Giving presentations is an expected part of the internal auditor’s job description. But the presentation skills that you were likely taught in high school and college in no way prepared you for the reality of delivering reports in front of boards and audit committees. The ability to masterfully craft and execute a message — even when it’s “just reporting” findings — is one that many aspire to have, but few take the time to actively practice.
This article is your crash-course in small group presentations and gives you two key areas to consider: (1) nonverbal barriers, and (2) effective small group delivery.
Note: In last month’s article I discussed ways to make sure that your visual aids and presentation decks don’t miss the mark. Be sure to give that a read if you haven’t already, as it will work in tandem with the two key areas in this article.
The goal in any communicative episode is to transmit information and, often in business, persuade those in the audience to believe your report and/or act on it. In order to be maximally effective, you need to remove any hurdles to trust that may be in your way. Nonverbal barriers are those things that interfere with the message or the perception of the person giving the message.
When we hear the phrase “you need to give a presentation” many of us picture standing in front of a conference room, accompanied by a PowerPoint deck of some sort, with people sitting around a table looking at us while we present.
If that is indeed the scenario that you’re presenting in, standing is likely the last thing you should be doing.
That’s right. If the group is 12 people or less (sometimes even 20 or less, depending on the room set-up) and you’re able to see everyone from your seat, don’t stand and give a presentation. Instead, present from your seat.
When you stand up in a small group, you create a nonverbal barrier between you and your audience. The act of standing and presenting in front of a room creates a power distance. Especially when you need the buy-in of the people in the room to act on or execute your report, the last thing you want to do is place this nonverbal barrier between you and those you’re trying to influence.
The same goes for presenting behind a podium. It’s often subconscious, but we are less trusting of people who posture behind a podium than we are those who move around it, face us with their full bodies, and eradicate the barrier.
Before any presentation, survey your environment. How can you get rid of any nonverbal barriers present, so you can be the most impactful presenter possible? How can you remove barriers that will make those in the room feel comfortable and receptive to your message? Using the tips above, combined with those below on small group delivery skills, you’ll be well on your way to presentation success.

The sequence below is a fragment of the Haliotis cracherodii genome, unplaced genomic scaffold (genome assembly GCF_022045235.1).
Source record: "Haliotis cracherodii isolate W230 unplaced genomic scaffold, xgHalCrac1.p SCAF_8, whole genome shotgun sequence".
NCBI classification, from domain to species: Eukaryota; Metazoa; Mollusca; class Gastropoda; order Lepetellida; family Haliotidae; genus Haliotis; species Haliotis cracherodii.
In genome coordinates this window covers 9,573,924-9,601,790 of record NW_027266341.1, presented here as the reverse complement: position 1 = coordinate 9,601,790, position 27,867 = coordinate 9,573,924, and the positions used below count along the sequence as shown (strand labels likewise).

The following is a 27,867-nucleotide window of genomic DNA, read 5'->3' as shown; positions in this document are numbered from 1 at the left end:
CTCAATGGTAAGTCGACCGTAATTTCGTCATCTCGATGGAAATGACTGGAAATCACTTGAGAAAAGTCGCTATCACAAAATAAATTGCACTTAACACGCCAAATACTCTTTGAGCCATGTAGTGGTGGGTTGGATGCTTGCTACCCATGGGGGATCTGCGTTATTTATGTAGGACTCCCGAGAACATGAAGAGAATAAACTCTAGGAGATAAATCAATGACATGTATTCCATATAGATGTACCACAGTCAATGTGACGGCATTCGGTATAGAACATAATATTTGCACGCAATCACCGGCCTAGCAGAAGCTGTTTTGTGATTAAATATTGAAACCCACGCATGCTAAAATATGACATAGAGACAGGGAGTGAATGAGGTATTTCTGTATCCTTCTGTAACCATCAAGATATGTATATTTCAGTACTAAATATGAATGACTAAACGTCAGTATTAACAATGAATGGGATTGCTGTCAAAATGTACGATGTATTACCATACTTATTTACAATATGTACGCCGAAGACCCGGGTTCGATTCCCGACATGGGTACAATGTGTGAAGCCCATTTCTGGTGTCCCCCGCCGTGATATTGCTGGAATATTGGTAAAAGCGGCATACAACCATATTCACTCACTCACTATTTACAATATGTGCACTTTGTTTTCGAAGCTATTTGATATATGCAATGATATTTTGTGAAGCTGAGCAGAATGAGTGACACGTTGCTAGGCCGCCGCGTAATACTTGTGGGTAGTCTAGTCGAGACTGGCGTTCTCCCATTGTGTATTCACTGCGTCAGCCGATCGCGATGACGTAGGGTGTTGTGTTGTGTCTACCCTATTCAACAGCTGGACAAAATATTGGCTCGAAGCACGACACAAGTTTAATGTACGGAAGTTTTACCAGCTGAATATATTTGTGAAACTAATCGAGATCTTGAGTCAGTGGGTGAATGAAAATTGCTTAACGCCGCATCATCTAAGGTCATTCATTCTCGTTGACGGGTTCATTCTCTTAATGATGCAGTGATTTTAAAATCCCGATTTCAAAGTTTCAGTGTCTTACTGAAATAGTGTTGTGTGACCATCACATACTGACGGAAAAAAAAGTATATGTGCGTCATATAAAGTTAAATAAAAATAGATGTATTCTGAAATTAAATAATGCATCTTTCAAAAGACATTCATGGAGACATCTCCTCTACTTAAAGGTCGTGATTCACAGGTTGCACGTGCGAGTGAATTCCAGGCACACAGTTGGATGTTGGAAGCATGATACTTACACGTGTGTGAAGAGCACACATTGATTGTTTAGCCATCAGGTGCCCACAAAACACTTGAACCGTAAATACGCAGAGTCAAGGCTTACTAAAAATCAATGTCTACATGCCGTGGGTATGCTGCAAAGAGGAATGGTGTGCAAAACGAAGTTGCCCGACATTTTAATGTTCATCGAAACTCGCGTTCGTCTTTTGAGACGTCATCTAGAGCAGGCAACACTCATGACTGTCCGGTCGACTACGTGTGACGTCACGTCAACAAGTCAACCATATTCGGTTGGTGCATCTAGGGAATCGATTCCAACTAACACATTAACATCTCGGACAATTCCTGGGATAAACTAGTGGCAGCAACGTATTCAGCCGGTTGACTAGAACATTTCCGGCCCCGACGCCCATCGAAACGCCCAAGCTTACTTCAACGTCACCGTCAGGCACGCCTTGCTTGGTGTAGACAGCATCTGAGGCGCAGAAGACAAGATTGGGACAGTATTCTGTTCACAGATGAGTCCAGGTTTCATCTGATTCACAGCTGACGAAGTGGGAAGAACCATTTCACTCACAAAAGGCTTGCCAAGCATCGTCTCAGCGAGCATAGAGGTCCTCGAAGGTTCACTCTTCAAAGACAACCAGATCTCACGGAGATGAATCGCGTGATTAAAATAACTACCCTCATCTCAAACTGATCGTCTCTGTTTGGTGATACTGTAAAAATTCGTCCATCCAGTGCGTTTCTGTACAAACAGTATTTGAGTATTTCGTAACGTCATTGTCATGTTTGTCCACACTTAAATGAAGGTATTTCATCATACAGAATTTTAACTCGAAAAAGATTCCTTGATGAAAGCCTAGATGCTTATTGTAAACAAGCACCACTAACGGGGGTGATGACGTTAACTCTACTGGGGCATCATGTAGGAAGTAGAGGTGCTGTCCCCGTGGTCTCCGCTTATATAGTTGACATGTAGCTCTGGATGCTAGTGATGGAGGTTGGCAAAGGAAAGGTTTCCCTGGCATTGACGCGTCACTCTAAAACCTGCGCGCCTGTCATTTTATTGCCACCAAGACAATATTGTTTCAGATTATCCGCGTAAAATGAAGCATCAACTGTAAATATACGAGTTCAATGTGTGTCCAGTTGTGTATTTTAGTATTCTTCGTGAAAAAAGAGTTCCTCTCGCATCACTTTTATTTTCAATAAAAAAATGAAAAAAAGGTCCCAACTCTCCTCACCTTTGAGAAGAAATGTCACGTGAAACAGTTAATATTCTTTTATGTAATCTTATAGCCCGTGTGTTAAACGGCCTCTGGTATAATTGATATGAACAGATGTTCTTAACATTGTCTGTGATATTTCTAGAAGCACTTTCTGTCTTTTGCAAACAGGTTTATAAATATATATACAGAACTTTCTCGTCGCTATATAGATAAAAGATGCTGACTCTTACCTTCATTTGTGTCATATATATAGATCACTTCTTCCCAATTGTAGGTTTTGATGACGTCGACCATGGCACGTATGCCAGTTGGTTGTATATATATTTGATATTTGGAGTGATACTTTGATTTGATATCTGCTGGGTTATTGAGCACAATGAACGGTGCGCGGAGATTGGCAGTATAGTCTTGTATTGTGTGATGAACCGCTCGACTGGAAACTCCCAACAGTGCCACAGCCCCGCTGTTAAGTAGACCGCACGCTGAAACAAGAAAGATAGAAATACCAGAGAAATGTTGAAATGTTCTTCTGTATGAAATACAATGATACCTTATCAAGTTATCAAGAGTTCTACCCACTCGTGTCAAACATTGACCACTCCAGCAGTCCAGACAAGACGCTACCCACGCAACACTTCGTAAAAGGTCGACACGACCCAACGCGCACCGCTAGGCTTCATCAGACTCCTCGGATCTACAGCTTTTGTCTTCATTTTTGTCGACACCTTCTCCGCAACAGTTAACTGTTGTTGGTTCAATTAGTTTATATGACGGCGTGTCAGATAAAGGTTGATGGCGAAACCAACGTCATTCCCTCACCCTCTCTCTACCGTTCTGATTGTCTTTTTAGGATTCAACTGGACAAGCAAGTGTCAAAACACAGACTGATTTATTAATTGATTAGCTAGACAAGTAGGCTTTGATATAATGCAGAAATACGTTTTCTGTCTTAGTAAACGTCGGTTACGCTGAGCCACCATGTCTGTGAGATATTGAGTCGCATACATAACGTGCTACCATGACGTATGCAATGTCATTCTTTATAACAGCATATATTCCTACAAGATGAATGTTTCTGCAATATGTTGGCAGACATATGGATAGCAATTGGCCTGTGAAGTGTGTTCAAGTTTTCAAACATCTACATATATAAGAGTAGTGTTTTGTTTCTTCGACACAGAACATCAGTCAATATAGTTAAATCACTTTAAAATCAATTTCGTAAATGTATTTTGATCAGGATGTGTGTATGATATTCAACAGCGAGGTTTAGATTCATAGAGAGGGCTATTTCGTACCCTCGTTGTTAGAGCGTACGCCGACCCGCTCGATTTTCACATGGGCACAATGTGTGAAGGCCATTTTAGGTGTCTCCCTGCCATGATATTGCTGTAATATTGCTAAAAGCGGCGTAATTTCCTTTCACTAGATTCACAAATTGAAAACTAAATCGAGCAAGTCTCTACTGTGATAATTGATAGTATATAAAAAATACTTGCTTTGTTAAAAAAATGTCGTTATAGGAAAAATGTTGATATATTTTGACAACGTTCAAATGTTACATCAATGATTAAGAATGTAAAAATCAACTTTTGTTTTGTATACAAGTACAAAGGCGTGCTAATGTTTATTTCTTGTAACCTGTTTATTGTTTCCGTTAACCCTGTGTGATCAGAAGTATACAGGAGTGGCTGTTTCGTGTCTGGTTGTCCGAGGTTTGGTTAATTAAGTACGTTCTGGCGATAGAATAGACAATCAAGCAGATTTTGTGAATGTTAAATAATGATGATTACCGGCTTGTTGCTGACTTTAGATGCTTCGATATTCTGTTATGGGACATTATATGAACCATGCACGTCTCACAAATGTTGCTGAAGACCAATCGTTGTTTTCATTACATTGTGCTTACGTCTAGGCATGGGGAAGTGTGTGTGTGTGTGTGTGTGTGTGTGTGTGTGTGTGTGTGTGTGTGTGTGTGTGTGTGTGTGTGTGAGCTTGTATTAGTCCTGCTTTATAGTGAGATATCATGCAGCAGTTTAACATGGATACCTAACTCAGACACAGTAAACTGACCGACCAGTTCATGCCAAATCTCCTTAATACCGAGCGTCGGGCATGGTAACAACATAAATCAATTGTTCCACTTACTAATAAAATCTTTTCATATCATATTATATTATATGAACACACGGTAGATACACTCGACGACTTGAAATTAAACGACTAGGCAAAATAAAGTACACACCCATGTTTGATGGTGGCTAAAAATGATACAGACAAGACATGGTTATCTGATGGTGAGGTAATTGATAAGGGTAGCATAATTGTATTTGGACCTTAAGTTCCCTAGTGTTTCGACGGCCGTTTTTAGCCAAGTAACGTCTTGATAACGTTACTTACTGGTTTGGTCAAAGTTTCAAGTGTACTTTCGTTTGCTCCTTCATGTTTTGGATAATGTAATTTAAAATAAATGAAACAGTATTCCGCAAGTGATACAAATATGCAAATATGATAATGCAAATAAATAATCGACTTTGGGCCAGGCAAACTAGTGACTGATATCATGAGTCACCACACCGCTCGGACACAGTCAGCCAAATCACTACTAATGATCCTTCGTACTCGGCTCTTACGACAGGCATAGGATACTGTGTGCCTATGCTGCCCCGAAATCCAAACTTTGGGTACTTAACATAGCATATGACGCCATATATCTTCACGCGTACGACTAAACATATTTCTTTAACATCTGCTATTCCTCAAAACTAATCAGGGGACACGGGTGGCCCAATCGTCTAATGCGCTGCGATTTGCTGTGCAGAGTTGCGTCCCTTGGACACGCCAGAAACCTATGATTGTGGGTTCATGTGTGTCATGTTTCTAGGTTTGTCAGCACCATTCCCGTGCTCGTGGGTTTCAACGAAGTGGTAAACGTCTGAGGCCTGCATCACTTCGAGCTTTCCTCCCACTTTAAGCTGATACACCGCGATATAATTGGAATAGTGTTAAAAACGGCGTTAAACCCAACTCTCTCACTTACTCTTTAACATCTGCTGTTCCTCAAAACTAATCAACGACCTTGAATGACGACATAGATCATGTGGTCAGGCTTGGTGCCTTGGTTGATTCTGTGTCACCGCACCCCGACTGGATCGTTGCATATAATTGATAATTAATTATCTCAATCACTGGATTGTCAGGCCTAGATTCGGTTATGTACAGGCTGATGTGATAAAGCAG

Small Group Delivery
Ever been in a situation where you were listening to a presenter in a small room, and your neck hurt from having to look up at him or her while you were sitting in a chair at a conference table? How uncomfortable!
Unfortunately, this is all too common. After reading the section above you know how to change that for the better. So how else can you make your presentation more impactful? By understanding expectations and inclusion strategies.
Before any presentation, it’s important to set expectations. If you’re uncomfortable about sitting to give a presentation, for example, but now know it’s the right thing to do, you can set the expectation by saying something like, “We’re all colleagues here and you don’t need me to stand and lecture; instead, let’s sit down and I’ll reveal the relevant and necessary information and we’ll have a conversation,”
Can you imagine the difference in tone and environment that will yield?
Similarly, setting expectations for interaction and collaboration is also important. When will you handle questions? How will you interact with others? What do you want your audience to take away from the presentation? What are the goals?
All of these things should be set as expectations up front. Even if you’ve done similar meetings and presentations before, don’t assume that everyone is on the same page. You know what they say happens when you ass-u-me…
Inclusion in a small group delivery setting involves making everyone at the table feel like they are part of the process. Setting expectations and getting buy-in on those expectations — especially on the goals of the meeting — is a big step towards inclusivity.
Another strategy for inclusion involves letting others put data into perspective. Let’s say, for example, that you have a finding to report and that you really need to get those in the room to take action. Giving them a chance to suggest actions and contextualize any findings from their perspective will help them feel a part of the process and will bring other viewpoints to the table. People support what they help create, and by including them in the presentation they are more likely to follow-through on action.
Finally, give those in the room a chance to summarize what they heard for everyone else. This ensures that you’re checking for mutual understanding so that everyone is on the same page. This is also a great time to allow everyone in the room who will have follow-up actions to state them to the group as a while, aiding in accountability and driving action.